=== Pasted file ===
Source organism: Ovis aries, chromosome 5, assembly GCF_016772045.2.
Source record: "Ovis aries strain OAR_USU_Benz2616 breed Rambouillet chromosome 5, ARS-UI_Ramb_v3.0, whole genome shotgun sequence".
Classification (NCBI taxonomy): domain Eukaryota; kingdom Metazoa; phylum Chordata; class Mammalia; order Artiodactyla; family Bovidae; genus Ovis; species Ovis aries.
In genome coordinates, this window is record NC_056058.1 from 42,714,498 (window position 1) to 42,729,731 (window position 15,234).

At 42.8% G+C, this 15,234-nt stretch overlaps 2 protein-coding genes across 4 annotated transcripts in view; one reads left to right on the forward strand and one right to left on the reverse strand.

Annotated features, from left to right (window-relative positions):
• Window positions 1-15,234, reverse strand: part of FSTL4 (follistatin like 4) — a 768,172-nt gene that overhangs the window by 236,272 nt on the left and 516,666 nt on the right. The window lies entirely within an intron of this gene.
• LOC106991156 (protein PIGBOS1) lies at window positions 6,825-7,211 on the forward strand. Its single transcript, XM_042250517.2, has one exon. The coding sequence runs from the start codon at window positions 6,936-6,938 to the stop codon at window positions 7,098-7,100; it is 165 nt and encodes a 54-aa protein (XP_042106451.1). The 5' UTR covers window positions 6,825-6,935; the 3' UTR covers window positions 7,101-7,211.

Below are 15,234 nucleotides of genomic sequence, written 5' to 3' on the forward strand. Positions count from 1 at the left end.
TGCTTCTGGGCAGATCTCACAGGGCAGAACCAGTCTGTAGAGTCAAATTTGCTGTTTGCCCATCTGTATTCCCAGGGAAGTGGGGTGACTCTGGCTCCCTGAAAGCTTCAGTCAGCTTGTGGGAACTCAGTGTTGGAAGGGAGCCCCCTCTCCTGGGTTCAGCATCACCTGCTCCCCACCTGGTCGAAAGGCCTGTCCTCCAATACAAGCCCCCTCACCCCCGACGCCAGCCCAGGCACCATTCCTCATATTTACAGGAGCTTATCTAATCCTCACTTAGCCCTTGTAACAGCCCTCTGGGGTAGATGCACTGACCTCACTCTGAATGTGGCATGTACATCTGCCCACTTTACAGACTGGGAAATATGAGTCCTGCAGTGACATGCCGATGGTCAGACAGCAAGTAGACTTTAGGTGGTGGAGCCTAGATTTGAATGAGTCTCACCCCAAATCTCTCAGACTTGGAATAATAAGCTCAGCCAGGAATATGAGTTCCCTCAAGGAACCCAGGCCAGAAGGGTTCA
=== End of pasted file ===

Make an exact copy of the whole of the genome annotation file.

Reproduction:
Source organism: Ovis aries, chromosome 5, assembly GCF_016772045.2.
Source record: "Ovis aries strain OAR_USU_Benz2616 breed Rambouillet chromosome 5, ARS-UI_Ramb_v3.0, whole genome shotgun sequence".
Classification (NCBI taxonomy): domain Eukaryota; kingdom Metazoa; phylum Chordata; class Mammalia; order Artiodactyla; family Bovidae; genus Ovis; species Ovis aries.
In genome coordinates, this window is record NC_056058.1 from 42,714,498 (window position 1) to 42,729,731 (window position 15,234).

At 42.8% G+C, this 15,234-nt stretch overlaps 2 protein-coding genes across 4 annotated transcripts in view; one reads left to right on the forward strand and one right to left on the reverse strand.

Annotated features, from left to right (window-relative positions):
• Window positions 1-15,234, reverse strand: part of FSTL4 (follistatin like 4) — a 768,172-nt gene that overhangs the window by 236,272 nt on the left and 516,666 nt on the right. The window lies entirely within an intron of this gene.
• LOC106991156 (protein PIGBOS1) lies at window positions 6,825-7,211 on the forward strand. Its single transcript, XM_042250517.2, has one exon. The coding sequence runs from the start codon at window positions 6,936-6,938 to the stop codon at window positions 7,098-7,100; it is 165 nt and encodes a 54-aa protein (XP_042106451.1). The 5' UTR covers window positions 6,825-6,935; the 3' UTR covers window positions 7,101-7,211.

Below are 15,234 nucleotides of genomic sequence, written 5' to 3' on the forward strand. Positions count from 1 at the left end.
TGCTTCTGGGCAGATCTCACAGGGCAGAACCAGTCTGTAGAGTCAAATTTGCTGTTTGCCCATCTGTATTCCCAGGGAAGTGGGGTGACTCTGGCTCCCTGAAAGCTTCAGTCAGCTTGTGGGAACTCAGTGTTGGAAGGGAGCCCCCTCTCCTGGGTTCAGCATCACCTGCTCCCCACCTGGTCGAAAGGCCTGTCCTCCAATACAAGCCCCCTCACCCCCGACGCCAGCCCAGGCACCATTCCTCATATTTACAGGAGCTTATCTAATCCTCACTTAGCCCTTGTAACAGCCCTCTGGGGTAGATGCACTGACCTCACTCTGAATGTGGCATGTACATCTGCCCACTTTACAGACTGGGAAATATGAGTCCTGCAGTGACATGCCGATGGTCAGACAGCAAGTAGACTTTAGGTGGTGGAGCCTAGATTTGAATGAGTCTCACCCCAAATCTCTCAGACTTGGAATAATAAGCTCAGCCAGGAATATGAGTTCCCTCAAGGAACCCAGGCCAGAAGGGTTCA